The Coalition Government is investing $800,000 to support horticulture exporters, in particular small exporters, by bolstering the number of industry-based Plant Export Authorised Officers (AOs) by more than one-third.
Deputy Prime Minister and Minister for Agriculture and Water Resources, Barnaby Joyce, and Federal Member for Parkes, Mark Coulton said by training up to 400 additional AOs, horticulture exporters would save time and money and enjoy increased flexibility in their export operations.
“This project, under the Coalition’s Package Assisting Small Exporters (PASE), will boost the number of industry AOs available on the ground across Australia,” Minister Joyce said.
“Exporters can have their own staff trained as AOs, or employ third parties who will undertake inspections for select overseas markets with agreed protocols, without needing to pay for a Department of Agriculture and Water Resources AO.
“Using external AOs gives the industry greater flexibility in their inspection arrangements, and reduces costs associated with the inspections of their goods for export.
“The Coalition Government is continually working in partnership with industry on expanding the number of markets that can be accessed by our exports, along with seeking to allow industry-employed AOs to inspect product.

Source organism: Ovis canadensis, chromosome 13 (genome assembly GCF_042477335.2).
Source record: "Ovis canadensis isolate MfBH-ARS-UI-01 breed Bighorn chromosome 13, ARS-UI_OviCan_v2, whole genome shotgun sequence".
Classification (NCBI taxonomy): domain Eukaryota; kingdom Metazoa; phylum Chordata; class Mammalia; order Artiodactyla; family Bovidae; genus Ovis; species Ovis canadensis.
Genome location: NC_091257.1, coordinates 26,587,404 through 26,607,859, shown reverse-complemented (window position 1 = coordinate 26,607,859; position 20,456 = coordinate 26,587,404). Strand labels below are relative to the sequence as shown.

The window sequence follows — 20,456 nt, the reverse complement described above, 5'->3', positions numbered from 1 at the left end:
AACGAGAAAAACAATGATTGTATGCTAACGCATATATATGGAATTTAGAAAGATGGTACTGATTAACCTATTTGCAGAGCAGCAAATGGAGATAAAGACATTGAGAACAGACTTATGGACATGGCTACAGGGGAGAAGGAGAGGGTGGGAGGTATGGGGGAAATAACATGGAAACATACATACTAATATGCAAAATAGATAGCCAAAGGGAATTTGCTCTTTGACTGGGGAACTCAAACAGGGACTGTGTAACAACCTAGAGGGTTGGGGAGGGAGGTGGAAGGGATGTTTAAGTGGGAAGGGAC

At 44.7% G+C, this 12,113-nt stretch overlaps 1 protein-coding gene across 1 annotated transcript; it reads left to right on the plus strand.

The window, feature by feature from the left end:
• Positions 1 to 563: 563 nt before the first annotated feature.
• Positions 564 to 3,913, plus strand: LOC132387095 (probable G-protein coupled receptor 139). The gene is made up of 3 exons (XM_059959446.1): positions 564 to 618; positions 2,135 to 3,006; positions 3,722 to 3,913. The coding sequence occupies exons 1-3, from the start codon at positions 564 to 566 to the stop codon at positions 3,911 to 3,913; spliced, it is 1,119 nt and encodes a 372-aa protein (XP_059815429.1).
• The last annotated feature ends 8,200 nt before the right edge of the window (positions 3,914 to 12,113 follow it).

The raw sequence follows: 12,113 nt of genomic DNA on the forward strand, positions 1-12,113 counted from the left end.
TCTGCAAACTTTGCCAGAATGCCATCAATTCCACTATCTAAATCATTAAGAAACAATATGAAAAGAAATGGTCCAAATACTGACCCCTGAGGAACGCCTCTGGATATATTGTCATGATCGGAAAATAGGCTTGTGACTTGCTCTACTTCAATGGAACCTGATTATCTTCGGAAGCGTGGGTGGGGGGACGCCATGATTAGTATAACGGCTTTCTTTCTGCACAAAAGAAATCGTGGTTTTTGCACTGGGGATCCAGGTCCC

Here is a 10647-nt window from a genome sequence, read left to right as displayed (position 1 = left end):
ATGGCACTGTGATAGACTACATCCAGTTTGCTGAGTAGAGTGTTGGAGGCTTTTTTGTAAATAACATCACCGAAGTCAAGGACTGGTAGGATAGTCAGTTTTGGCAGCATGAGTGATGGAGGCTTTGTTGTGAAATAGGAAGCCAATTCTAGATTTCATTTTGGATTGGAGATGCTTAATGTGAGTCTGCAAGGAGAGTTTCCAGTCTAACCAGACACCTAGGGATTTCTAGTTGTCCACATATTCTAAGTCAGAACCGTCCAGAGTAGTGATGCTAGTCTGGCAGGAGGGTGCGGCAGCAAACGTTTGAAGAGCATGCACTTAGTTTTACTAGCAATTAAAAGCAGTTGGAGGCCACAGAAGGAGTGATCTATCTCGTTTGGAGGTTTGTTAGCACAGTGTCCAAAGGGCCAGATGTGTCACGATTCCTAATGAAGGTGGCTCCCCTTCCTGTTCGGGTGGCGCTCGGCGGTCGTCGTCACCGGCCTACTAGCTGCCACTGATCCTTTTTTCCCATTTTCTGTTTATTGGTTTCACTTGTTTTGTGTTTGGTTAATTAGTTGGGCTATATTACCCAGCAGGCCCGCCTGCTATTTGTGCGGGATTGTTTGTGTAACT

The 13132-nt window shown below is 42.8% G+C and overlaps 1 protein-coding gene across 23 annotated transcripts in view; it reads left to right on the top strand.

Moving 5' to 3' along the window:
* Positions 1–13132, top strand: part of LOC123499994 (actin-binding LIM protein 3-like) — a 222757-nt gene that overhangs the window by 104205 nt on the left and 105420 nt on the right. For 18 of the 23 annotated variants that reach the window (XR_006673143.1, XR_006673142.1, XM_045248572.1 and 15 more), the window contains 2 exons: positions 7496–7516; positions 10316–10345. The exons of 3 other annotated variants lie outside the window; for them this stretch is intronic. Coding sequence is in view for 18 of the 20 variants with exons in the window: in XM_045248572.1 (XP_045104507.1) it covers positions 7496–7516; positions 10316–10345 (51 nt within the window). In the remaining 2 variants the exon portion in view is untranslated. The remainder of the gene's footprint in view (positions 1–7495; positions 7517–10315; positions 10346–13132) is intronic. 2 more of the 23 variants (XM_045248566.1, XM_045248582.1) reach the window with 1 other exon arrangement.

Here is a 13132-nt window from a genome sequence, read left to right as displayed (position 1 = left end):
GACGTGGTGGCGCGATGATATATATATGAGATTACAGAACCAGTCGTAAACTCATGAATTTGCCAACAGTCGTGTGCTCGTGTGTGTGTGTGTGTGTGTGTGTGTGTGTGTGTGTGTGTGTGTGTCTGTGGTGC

“Recent work with protocol market countries has seen industry-employed AOs able to service markets previously restricted only to departmental AOs.
“This is another example of the government reducing unnecessary red tape, which is critical to achieve a fair return at the farmgate.”
Mr Coulton said the Coalition Government continues to work hard on achieving the best outcomes for exporters in overseas markets.
“More industry AOs will lead to more time and flexibility for horticulture exporters, which is crucial for an industry sending fresh produce across the globe, often with a short shelf life,” Mr Coulton said.
“One of the first exporters to take advantage of the new inspection arrangements last season saved about 75 per cent in costs associated with inspection alone and has been able to generate broader savings of more than $100,000 as a result of efficiencies created by refining their overall inspection, packing and transportation arrangements.
“The company exported 2½ times the cherries than last year and said it would not have been possible without the industry AOs.
“We are making exporting horticultural produce cheaper and more efficient, while still maintaining Australia’s high biosecurity standards.
“This is important to ensure an industry—with exports worth an estimated $2.060 billion in 14–15—makes the most of the Free Trade Agreements secured by the government.”
For information on authorised officers, visit http://agriculture.gov.au/export/controlled-goods/plants-plant-products/ao
For information on the PASE programme, please visit http://agriculture.gov.au/export/from-australia/package-assisting-small-exporters